2. Background

2.1. Understanding object release in Python

This section explains how Python releases objects, the role of the Python garbage collector, the role of object references, and how memory leaks can exist in Python. It is a rather brief description just enough to understand what is relevant to your Python program. Unless otherwise stated, the description applies to CPython with its generational cyclic garbage collector (introduced in CPython 2.0).

Python has two mechanisms for releasing objects:

  • Immediate release based on reference counting:

    If the reference count of an object drops to zero (e.g. because its referencing variable goes out of scope), the reference count of all objects it references are decreased by one, and the original object is immediately released.

    Those referenced objects whose reference count drops to zero as a result of being decreased will in turn be immediately released.

    If it triggers, this process always succeeds. If the original object is involved in circular references, the process does not trigger in the first place, because the reference count of the original object never drops to zero.

  • Asynchronous release during garbage collection:

    Objects that can possibly be involved in circular references are tracked by the Python garbage collector. Python schedules runs of the garbage collector based on object allocation and deallocation heuristics. The garbage collector is able to release isolated sets of objects with circular references by breaking up these circular references.

    As an optimization, the garbage collector has 3 generations, and the heuristics are optimized such that younger generations are collected more often than older generations.

    There are circumstances whereby multiple collection runs are necessary to release objects, and where objects can end up as uncollectable, meaning they normally stay around until the Python process terminates.

When an object is created, Python decides whether or not the object is tracked by the garbage collector. Whether an object is tracked or not can change over the lifetime of the object. The gc.is_tracked() function returns whether a particular object is currently tracked or untracked.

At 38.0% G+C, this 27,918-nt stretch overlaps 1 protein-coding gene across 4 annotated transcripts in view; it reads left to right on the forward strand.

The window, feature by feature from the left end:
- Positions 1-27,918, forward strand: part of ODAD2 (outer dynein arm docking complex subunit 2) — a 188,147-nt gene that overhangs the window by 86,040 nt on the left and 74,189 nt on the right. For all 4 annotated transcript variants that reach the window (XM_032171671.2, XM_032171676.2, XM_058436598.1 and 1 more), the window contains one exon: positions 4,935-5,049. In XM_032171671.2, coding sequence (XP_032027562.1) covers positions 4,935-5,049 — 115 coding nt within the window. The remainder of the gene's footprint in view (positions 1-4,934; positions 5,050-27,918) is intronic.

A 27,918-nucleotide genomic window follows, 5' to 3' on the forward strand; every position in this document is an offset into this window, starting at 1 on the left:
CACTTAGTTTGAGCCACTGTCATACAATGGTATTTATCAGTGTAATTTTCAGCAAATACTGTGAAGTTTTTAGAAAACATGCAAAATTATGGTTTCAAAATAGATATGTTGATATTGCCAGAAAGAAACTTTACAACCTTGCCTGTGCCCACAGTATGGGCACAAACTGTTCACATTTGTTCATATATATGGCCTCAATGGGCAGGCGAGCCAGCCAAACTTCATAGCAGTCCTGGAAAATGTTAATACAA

Untracked objects are not listed in any generation of the garbage collector, so their release can only be done by the reference counting mechanism. Python guarantees that objects that are untracked are not involved in circular object references so their reference count does have a chance to drop to zero.

Tracked objects may or may not be involved in circular references. If they are not, their release happens via the reference counting mechanism. If they are, a garbage collection run (on the generation they are in) can release them. During each collection run on a generation, the garbage collector examines the objects in that generation to find isolated sets of objects with circular references that are unreachable from outside of themselves. The garbage collector tries to break up circular references to release such sets of objects.

Objects that become tracked (either at object creation or later) are always put into the first generation of the garbage collector. When a garbage collection run on a particular generation does not succeed in releasing an unreachable isolated set of objects, the objects are moved into the next (older) generation.

Objects in the last (oldest) generation that survive a collection run stay in the last generation. They will be attempted to be released again and again during future runs of the garbage collector on the last generation. In most cases, that will not succeed, but there are cases where it will. Unreachable isolated set of objects in the last generation of the garbage collector are called uncollectable objects and unless a future run succeeds in releasing them, they remain allocated until the Python process terminates.

Uncollectable objects may be considered memory leaks, but this distinction is not black and white because they may be successfully released in a future run of the garbage collector on the last generation.

Among the possible reasons for objects to become uncollectable are:

  • Before Python 3.4, the presence of the __del__() method in a set of unreachable objects involved in circular references caused these objects to be uncollectable. The reason is that Python cannot safely decide for an order in which the __del__() methods should be invoked, because they might be using the reference to another object in the cycle. In Python 3.4, PEP 442 – Safe object finalization was implemented which ensures that the __del__() methods are invoked exactly once in all cases, but in a set of objects that has reference cycles, the order of invocation is undefined. Also, this change no longer causes objects with circular references to become uncollectable just because they have a __del__() method.
  • Reference counting bugs in Python modules implemented in native languages such as C may cause objects to be uncollectable. For example, a Python module implemented in C could properly increase an object reference upon creation but forget to decrease it upon deletion. That will prevent the reference count from dropping to zero and thus will successfully prevent not only the immediate object release but also any future attempt of the garbage collector to release it.

If you want to understand this in more detail, here are a few good resources:

2.2. The issues with collected and uncollectable objects

For short-running Python programs (e.g. command line utilities), it is mostly not so important if there are some memory leaks and other resource leaks. On most operating systems, resource cleanup at process termination is very thorough and resources such as open files are cleaned up properly. This should not be understood as advocating to be careless there, but the negative effect is less severe on short-running programs compared to long-running programs.